You may have heard that artificial intelligence has become one of the hottest tech trends of the year. I’ve certainly heard that; of course, when I first heard that, the year they were talking about was 1988, nearly 30 years ago, when I became one of a handful of reporters covering the then-nascent AI industry. Actually, AI never really became an industry all its own, as most of the companies either went out of business or were acquired by larger and more broadly-defined solution providers.
AI ended up becoming more widely-used and popular when users accepted it as a tool rather than the entire toolbox. So while it’s true that the Lisp machines of the 1980s never caught on, virtually everybody has used Google’s AI-based search engine or a smartphone’s voice recognition capabilities, and today AI is considered hot again because of how it’s making good products better.
AI is also at the heart of most supply chain management software, which is not really a secret so much as it is a fact that nobody pays much attention to. But it’s the algorithmic power of the software that makes it possible to plan and execute supply chain strategies at the enterprise level. I had the chance to revisit my old AI roots while seeing the latest and greatest in supply chain technology on a recent media visit to JDA’s Supply Chain Lab in Montreal. (The reason, by the way, the lab is based in Montreal is because of the seminal research into machine learning that’s taken place at the University of Montreal, where many of JDA’s employees studied.)
JDA’s products have deep roots in the short-but-frenetic history of the supply chain marketplace, as the company includes the assets of such vendors as i2 Technologies, Manugistics and RedPrairie. And a major focus of the company today is on the retail industry, particularly since many of JDA’s retail customers complain of feeling disconnected from their customers.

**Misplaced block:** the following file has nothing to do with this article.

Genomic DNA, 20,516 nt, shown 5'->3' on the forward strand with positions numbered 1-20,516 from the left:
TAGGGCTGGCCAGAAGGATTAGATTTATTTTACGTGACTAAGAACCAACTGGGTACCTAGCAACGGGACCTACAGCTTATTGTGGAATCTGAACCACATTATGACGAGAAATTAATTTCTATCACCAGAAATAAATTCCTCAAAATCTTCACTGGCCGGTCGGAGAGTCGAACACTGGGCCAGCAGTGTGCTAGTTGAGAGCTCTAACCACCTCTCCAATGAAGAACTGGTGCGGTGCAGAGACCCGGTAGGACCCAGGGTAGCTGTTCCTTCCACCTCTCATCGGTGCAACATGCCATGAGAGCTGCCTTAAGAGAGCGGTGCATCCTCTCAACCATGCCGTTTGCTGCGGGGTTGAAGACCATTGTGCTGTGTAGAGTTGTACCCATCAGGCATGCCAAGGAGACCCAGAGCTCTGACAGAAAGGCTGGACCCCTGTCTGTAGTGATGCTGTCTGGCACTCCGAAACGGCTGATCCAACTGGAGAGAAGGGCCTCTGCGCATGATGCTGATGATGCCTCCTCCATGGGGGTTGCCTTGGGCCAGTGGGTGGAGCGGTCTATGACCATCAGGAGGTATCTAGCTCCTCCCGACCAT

“We tell our retail customers looking for strategic advice: Get away from a product-centric view and adopt a customer-centric view,” explains Wayne Usie, JDA’s chief market development officer. And that’s exactly what’s happening at their Supply Chain Lab, where researchers and developers are using various AI technologies (e.g., natural language, computer vision, deep learning, robotics) to help their customers learn to predict when and how many and how often consumers will purchase their products. You can’t presume to know what your customers will want tomorrow just because they bought something from you yesterday or today.
JDA’s forays into listening to the voice of the customer, in fact, parallels our own efforts here at MH&L, where we’ve been engaging readers both new and old—as well as people who aren’t readers at all—in ad hoc focus groups and interviews to learn exactly what they’re looking for from business publications, and where they access it. As you might suspect, while Baby Boomers are still big fans of print, the younger generations who are increasingly occupying positions of importance in the industry—Gen X-ers and Millennials and even the Centennials—don’t have nearly the attachment to print that their parents did. In fact, their familiarity with B2B trade publications is much more likely to come via a search engine accessed through a smartphone or tablet (there’s AI again!).
What I’m leading up to (if you haven’t already figured it out by our new logo, revamped print magazine and completely reengineered website) is that we’ve overhauled the MH&L brand—wherever you might interact with us—to provide you with more and easier access to the latest material handling and logistics reporting and trends analysis. Just as smartphones are revolutionizing the way consumers can interact with retailers and manufacturers, they also allow you—our readers—to stay connected 24/7 to the latest news and developments impacting the supply chain.
Along with the fresher look-and-feel to our digital and print products, we’re also expanding our coverage and reporting into the areas you’ve told us are most important to you, particularly when it comes to technology, workforce issues and best practices. Our intent, as ever, is to keep you engaging with our content as long as possible, and if that means we’ve got to provide you with even more essential content to do so, then that’s what we’ll do.
As we say here in our offices, maintaining the status quo is not a growth strategy. And taking a lesson learned from the AI field and applying it more tactically to any company trying to compete in the era of unrelenting digital disruptions: Focusing on the customer is always the best way to have a successful product.